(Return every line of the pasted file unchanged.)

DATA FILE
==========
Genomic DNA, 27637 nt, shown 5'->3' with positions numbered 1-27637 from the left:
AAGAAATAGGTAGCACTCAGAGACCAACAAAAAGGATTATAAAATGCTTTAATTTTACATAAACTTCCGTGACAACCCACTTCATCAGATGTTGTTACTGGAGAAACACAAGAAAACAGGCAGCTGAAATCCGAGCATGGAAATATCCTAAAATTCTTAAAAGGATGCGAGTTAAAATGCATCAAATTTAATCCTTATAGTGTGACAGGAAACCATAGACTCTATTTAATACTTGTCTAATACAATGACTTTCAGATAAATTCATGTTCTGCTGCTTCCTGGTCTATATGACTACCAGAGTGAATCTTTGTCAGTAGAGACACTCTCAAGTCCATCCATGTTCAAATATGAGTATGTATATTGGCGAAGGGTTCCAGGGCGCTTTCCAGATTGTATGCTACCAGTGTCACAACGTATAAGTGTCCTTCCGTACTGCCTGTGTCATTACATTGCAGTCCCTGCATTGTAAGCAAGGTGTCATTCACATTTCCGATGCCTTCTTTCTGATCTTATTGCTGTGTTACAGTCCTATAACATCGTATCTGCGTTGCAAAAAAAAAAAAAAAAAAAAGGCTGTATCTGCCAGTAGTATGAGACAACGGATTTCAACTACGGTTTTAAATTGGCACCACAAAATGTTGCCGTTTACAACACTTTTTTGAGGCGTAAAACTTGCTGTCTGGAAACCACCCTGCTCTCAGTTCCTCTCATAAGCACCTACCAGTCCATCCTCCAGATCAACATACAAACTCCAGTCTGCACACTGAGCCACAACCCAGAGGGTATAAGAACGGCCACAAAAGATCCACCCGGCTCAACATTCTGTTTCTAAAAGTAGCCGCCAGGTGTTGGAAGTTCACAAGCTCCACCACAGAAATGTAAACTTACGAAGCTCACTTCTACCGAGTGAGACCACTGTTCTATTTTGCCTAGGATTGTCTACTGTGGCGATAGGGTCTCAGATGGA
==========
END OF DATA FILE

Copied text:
Genomic DNA, 27637 nt, shown 5'->3' with positions numbered 1-27637 from the left:
AAGAAATAGGTAGCACTCAGAGACCAACAAAAAGGATTATAAAATGCTTTAATTTTACATAAACTTCCGTGACAACCCACTTCATCAGATGTTGTTACTGGAGAAACACAAGAAAACAGGCAGCTGAAATCCGAGCATGGAAATATCCTAAAATTCTTAAAAGGATGCGAGTTAAAATGCATCAAATTTAATCCTTATAGTGTGACAGGAAACCATAGACTCTATTTAATACTTGTCTAATACAATGACTTTCAGATAAATTCATGTTCTGCTGCTTCCTGGTCTATATGACTACCAGAGTGAATCTTTGTCAGTAGAGACACTCTCAAGTCCATCCATGTTCAAATATGAGTATGTATATTGGCGAAGGGTTCCAGGGCGCTTTCCAGATTGTATGCTACCAGTGTCACAACGTATAAGTGTCCTTCCGTACTGCCTGTGTCATTACATTGCAGTCCCTGCATTGTAAGCAAGGTGTCATTCACATTTCCGATGCCTTCTTTCTGATCTTATTGCTGTGTTACAGTCCTATAACATCGTATCTGCGTTGCAAAAAAAAAAAAAAAAAAAAGGCTGTATCTGCCAGTAGTATGAGACAACGGATTTCAACTACGGTTTTAAATTGGCACCACAAAATGTTGCCGTTTACAACACTTTTTTGAGGCGTAAAACTTGCTGTCTGGAAACCACCCTGCTCTCAGTTCCTCTCATAAGCACCTACCAGTCCATCCTCCAGATCAACATACAAACTCCAGTCTGCACACTGAGCCACAACCCAGAGGGTATAAGAACGGCCACAAAAGATCCACCCGGCTCAACATTCTGTTTCTAAAAGTAGCCGCCAGGTGTTGGAAGTTCACAAGCTCCACCACAGAAATGTAAACTTACGAAGCTCACTTCTACCGAGTGAGACCACTGTTCTATTTTGCCTAGGATTGTCTACTGTGGCGATAGGGTCTCAGATGGA